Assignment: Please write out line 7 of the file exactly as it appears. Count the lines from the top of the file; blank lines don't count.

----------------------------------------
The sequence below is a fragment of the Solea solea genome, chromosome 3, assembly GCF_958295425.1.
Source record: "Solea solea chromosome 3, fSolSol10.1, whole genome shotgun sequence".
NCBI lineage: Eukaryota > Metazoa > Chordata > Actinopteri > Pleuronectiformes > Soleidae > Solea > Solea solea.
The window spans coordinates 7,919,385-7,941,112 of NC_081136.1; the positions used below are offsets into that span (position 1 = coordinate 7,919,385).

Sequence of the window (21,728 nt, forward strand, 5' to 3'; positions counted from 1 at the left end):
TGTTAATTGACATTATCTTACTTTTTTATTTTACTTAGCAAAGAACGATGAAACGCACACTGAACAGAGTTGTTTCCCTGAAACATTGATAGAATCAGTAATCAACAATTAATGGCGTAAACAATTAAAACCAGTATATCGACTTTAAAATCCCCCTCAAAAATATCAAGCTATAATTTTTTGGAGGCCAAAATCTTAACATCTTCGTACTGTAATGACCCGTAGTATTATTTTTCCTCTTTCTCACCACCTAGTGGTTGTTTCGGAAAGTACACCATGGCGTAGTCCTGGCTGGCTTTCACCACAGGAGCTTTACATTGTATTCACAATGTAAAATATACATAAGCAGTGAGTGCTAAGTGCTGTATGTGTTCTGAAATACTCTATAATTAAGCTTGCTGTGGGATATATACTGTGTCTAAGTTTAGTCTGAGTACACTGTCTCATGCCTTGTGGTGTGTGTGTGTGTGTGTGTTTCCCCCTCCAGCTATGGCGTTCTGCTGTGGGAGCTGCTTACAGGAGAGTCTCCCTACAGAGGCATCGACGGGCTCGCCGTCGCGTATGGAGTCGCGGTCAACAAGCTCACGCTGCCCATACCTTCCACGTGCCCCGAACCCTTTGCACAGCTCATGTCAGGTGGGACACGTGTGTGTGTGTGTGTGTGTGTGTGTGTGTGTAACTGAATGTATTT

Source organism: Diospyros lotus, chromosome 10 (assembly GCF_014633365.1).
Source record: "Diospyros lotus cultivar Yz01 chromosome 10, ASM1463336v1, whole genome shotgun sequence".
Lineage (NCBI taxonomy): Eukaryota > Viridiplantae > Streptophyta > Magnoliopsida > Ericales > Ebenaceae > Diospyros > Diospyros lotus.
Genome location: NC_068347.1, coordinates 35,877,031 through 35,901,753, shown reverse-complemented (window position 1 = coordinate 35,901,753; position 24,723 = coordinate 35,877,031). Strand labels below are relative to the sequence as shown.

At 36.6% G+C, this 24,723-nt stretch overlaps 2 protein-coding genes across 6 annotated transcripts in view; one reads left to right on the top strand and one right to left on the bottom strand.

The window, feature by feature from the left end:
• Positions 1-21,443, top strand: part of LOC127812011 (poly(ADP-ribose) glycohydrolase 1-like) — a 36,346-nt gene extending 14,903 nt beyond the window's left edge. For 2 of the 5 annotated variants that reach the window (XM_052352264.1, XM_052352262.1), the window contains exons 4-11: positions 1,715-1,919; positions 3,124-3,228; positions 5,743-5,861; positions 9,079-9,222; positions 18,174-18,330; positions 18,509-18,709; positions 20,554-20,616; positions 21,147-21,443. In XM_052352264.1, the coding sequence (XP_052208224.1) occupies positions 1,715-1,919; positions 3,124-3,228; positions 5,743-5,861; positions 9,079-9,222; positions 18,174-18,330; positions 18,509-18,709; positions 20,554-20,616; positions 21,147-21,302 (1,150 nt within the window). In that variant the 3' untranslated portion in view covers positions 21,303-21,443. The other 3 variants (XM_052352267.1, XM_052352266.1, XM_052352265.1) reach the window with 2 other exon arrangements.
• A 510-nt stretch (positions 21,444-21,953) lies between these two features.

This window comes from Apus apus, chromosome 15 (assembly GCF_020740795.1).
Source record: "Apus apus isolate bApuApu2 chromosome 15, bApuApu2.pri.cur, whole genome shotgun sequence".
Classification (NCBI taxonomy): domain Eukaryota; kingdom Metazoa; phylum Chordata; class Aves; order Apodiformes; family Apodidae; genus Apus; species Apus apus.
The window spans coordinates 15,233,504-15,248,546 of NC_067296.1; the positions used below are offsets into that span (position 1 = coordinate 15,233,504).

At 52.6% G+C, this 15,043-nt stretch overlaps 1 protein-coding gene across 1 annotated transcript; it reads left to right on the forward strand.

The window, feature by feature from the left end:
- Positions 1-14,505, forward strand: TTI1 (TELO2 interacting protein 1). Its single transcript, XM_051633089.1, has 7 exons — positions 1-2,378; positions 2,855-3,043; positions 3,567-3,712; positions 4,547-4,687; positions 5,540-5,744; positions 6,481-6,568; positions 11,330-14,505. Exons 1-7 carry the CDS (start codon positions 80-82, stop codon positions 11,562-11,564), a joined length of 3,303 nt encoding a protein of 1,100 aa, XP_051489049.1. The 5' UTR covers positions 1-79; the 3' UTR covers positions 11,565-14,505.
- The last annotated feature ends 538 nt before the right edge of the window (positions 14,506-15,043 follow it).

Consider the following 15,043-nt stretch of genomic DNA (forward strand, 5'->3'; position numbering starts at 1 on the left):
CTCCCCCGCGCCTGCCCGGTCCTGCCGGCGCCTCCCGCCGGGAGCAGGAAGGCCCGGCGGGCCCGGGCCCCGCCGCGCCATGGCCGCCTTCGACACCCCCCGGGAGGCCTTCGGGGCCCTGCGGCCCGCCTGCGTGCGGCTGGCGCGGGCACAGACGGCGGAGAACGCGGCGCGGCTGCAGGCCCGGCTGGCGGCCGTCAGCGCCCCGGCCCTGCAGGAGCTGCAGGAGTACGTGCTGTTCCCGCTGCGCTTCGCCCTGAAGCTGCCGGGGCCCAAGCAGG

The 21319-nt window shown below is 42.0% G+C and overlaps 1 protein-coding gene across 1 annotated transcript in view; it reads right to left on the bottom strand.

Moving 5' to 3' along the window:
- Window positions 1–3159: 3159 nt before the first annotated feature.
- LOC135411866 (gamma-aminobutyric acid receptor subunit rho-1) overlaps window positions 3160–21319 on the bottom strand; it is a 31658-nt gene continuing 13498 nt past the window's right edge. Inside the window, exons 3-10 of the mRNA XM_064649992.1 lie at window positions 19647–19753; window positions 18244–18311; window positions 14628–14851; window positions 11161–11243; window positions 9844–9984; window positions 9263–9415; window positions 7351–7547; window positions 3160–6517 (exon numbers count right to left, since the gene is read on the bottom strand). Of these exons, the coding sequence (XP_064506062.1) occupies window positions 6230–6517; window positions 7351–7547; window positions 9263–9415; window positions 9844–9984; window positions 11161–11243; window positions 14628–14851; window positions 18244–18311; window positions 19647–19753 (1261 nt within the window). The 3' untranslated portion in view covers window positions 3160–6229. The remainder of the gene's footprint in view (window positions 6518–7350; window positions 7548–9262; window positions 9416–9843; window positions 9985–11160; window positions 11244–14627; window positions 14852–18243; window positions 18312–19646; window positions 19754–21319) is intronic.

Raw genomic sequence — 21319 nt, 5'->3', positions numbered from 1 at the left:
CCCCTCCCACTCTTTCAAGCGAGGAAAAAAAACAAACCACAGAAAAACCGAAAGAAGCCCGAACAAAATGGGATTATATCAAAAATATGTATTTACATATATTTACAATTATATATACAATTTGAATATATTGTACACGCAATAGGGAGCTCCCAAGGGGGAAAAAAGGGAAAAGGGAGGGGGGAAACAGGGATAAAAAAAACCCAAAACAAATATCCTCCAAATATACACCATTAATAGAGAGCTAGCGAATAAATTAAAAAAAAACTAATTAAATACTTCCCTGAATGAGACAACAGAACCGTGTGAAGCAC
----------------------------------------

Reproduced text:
Source organism: Diospyros lotus, chromosome 10 (assembly GCF_014633365.1).